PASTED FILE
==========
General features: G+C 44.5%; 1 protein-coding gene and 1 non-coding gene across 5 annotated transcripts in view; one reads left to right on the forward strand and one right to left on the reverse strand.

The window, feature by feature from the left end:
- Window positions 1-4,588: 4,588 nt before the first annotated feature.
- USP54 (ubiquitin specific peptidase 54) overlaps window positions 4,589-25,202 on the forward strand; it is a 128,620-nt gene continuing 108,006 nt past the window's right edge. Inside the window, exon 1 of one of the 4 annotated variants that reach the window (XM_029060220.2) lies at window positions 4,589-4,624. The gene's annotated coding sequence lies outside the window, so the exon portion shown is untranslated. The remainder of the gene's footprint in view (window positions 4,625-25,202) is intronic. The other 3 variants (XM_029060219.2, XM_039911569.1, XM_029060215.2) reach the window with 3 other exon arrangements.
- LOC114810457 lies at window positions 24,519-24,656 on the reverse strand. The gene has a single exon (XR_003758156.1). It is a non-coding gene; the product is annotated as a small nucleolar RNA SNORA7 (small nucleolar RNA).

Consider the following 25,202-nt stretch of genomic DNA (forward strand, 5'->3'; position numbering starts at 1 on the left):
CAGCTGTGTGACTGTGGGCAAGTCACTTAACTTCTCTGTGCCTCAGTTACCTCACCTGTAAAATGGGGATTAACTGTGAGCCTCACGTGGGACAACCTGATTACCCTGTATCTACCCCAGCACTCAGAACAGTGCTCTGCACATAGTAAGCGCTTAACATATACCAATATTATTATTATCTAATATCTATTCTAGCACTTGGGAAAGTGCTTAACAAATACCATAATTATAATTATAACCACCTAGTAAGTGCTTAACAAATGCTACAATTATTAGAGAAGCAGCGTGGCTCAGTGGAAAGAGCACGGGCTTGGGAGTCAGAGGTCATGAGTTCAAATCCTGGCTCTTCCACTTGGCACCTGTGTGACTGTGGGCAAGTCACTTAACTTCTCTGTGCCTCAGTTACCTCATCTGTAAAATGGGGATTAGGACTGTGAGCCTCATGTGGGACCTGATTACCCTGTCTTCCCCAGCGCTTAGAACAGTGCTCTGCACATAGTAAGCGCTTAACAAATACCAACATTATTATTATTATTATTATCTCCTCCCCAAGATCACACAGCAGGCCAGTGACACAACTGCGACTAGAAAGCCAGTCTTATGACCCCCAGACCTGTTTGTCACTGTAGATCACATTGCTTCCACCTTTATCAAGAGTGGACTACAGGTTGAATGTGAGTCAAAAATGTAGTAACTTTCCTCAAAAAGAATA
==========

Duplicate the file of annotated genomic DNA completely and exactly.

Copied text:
General features: G+C 44.5%; 1 protein-coding gene and 1 non-coding gene across 5 annotated transcripts in view; one reads left to right on the forward strand and one right to left on the reverse strand.

The window, feature by feature from the left end:
- Window positions 1-4,588: 4,588 nt before the first annotated feature.
- USP54 (ubiquitin specific peptidase 54) overlaps window positions 4,589-25,202 on the forward strand; it is a 128,620-nt gene continuing 108,006 nt past the window's right edge. Inside the window, exon 1 of one of the 4 annotated variants that reach the window (XM_029060220.2) lies at window positions 4,589-4,624. The gene's annotated coding sequence lies outside the window, so the exon portion shown is untranslated. The remainder of the gene's footprint in view (window positions 4,625-25,202) is intronic. The other 3 variants (XM_029060219.2, XM_039911569.1, XM_029060215.2) reach the window with 3 other exon arrangements.
- LOC114810457 lies at window positions 24,519-24,656 on the reverse strand. The gene has a single exon (XR_003758156.1). It is a non-coding gene; the product is annotated as a small nucleolar RNA SNORA7 (small nucleolar RNA).

Consider the following 25,202-nt stretch of genomic DNA (forward strand, 5'->3'; position numbering starts at 1 on the left):
CAGCTGTGTGACTGTGGGCAAGTCACTTAACTTCTCTGTGCCTCAGTTACCTCACCTGTAAAATGGGGATTAACTGTGAGCCTCACGTGGGACAACCTGATTACCCTGTATCTACCCCAGCACTCAGAACAGTGCTCTGCACATAGTAAGCGCTTAACATATACCAATATTATTATTATCTAATATCTATTCTAGCACTTGGGAAAGTGCTTAACAAATACCATAATTATAATTATAACCACCTAGTAAGTGCTTAACAAATGCTACAATTATTAGAGAAGCAGCGTGGCTCAGTGGAAAGAGCACGGGCTTGGGAGTCAGAGGTCATGAGTTCAAATCCTGGCTCTTCCACTTGGCACCTGTGTGACTGTGGGCAAGTCACTTAACTTCTCTGTGCCTCAGTTACCTCATCTGTAAAATGGGGATTAGGACTGTGAGCCTCATGTGGGACCTGATTACCCTGTCTTCCCCAGCGCTTAGAACAGTGCTCTGCACATAGTAAGCGCTTAACAAATACCAACATTATTATTATTATTATTATCTCCTCCCCAAGATCACACAGCAGGCCAGTGACACAACTGCGACTAGAAAGCCAGTCTTATGACCCCCAGACCTGTTTGTCACTGTAGATCACATTGCTTCCACCTTTATCAAGAGTGGACTACAGGTTGAATGTGAGTCAAAAATGTAGTAACTTTCCTCAAAAAGAATA